The SIG SG-540 had been developed by Swiss SIG (┬źSchweizerische IndustrieGesellschaft┬╗) in the mid-1970s and was suqbsequently licensed to Manurhin, France, and FAMAE, Chile, for export to avoid the strict Swiss export laws. It was adopted by the French (who replaced it with the FA MAS in the early 1980s), Portuguese and Chilean armies as their standard issue rifles, as well as several smaller African and South-American countries. Early prototypes of the SG-540 (called SG-530) were built with a type of roller-locked acrion but to make the rifle chaper and more reliable this was later changed to the gas-operated action with a gas piston attached to the bolt carrier. The trigger unit has a safety switch/fire selector on the left side of the receiver with settings for safety, semi-automatic and fully-automatic fire. An additional limiter to allow three-round bursts can be installed in the trigger mechanism. The rear iron sights are drum-type. The SG-540 has a muzzle break of NATO-standard diameter to allow the launching of rifle grenades from the muzzle. It has an integral folding bipod under the handguard, and can be issued with either a fixed plastic buttstock or a side-folding tubular metallic buttstock (HO -4, SS 11, Acc 7, Rcl -2 when folded). The SG-543 is a carbine version of the SG-540 that cannot mount the bipod or launch rifle grenades, but is usually fitted with a folding stock (HO -3, SS 10, Acc 5, Rcl -3 when folded). Both the SG-540 and the SG-543 use the same 20- or 30-round magazines. The SG-542 is a larger battle rifle chambered for the 7.62x51 mm cartridge. Otherwise similar to the SG-540, the SG-542 can also be fitted with a folding stock (HO -4, SS 13, Acc 8, Rcl -3 when folded).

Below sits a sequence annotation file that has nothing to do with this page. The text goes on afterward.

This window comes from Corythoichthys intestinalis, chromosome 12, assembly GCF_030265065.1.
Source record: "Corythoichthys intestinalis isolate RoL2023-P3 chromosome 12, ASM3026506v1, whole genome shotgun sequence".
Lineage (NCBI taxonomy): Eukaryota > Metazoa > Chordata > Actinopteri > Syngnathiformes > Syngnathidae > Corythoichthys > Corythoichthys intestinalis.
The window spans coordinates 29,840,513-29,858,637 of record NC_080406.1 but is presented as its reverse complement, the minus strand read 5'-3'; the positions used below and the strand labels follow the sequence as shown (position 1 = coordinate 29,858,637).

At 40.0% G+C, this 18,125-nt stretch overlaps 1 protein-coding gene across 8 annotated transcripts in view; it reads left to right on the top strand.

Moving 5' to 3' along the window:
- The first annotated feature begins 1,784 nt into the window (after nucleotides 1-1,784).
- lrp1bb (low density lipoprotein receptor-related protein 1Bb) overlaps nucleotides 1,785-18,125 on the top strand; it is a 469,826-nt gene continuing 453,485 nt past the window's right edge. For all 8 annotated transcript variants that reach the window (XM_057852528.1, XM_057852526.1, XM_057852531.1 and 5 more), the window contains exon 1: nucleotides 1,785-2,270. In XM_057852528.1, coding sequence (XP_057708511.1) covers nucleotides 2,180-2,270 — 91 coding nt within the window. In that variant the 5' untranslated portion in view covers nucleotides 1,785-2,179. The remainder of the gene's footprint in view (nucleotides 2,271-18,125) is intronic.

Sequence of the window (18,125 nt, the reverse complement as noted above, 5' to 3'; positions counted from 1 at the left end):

Was this article helpful?

0 0

Post a comment